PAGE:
The symbolism of a Michigan victory is important for Biden, who seeks a strong showing among blue-collar voters, many of whom have become disillusioned with the Democratic Party. Biden has 670 delegates to Sanders' 574 as they seek to get the 1,991 delegates needed for the nomination. 

"I just think he’s so different from where we’re at now," Catherine Gateman, a mother voting in Lyon Township, said of Sanders. “I think it’s time for something new.”

But Carmen Sarotte, 85, of Berkley, who supported Sanders in 2016, cast a ballot Tuesday for Biden.

“I just think he will be beaten to death with the socialist thing,” Sarotte said of Sanders.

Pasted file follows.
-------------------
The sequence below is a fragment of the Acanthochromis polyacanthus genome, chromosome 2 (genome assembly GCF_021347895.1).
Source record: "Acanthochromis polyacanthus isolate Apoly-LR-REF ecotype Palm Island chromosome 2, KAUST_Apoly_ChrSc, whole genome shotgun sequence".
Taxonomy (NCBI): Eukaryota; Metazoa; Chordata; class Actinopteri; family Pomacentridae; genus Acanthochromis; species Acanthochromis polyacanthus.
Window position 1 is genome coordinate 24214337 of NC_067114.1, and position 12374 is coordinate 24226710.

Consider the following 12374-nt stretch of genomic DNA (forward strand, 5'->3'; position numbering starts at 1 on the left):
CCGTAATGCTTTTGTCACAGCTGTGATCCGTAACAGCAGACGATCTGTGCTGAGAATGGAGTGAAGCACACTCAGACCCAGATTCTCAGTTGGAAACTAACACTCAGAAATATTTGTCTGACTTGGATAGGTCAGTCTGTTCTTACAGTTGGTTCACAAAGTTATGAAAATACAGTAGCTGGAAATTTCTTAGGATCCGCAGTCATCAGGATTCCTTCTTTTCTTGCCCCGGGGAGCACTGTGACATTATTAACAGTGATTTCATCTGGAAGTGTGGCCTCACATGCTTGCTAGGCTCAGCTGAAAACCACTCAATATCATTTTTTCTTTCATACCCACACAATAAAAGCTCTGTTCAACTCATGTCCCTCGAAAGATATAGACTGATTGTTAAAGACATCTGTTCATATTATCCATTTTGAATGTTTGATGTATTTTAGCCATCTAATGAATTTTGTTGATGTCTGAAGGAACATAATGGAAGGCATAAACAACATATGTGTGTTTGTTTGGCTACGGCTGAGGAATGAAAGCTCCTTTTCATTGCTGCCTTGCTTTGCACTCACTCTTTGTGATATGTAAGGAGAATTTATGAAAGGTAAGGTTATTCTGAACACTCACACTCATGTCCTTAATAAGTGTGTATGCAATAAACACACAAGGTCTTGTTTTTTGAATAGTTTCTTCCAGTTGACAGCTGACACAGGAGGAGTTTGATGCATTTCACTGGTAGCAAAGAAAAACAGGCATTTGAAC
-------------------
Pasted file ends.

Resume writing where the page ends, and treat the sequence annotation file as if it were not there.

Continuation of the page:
“And Joe’s a good man. He’s got the experience. And Bernie is starting to tell lies about him and that bothers me.”

Democratic voters in Michigan and two other states told The Associated Press they were more likely to think the former vice president could defeat President Donald Trump in the general election, compared with Sanders.

That perception of electability is part of what is drawing Democrats to rally around the more moderate Biden, who has emerged as the party’s front runner thanks to moderate and conservative voters moving quickly in his direction, according to AP survey data.

Long lines were reported at some precincts in Michigan as the presidential primary became the first test of new state election laws that allowed voters to register on Election Day and cast an absentee ballot without an excuse.

Democratic presidential candidate Joe Biden got into a heated back-and-forth about gun rights during a campaign stop Tuesday at the Fiat Chrysler plant being built on Detroit's east side.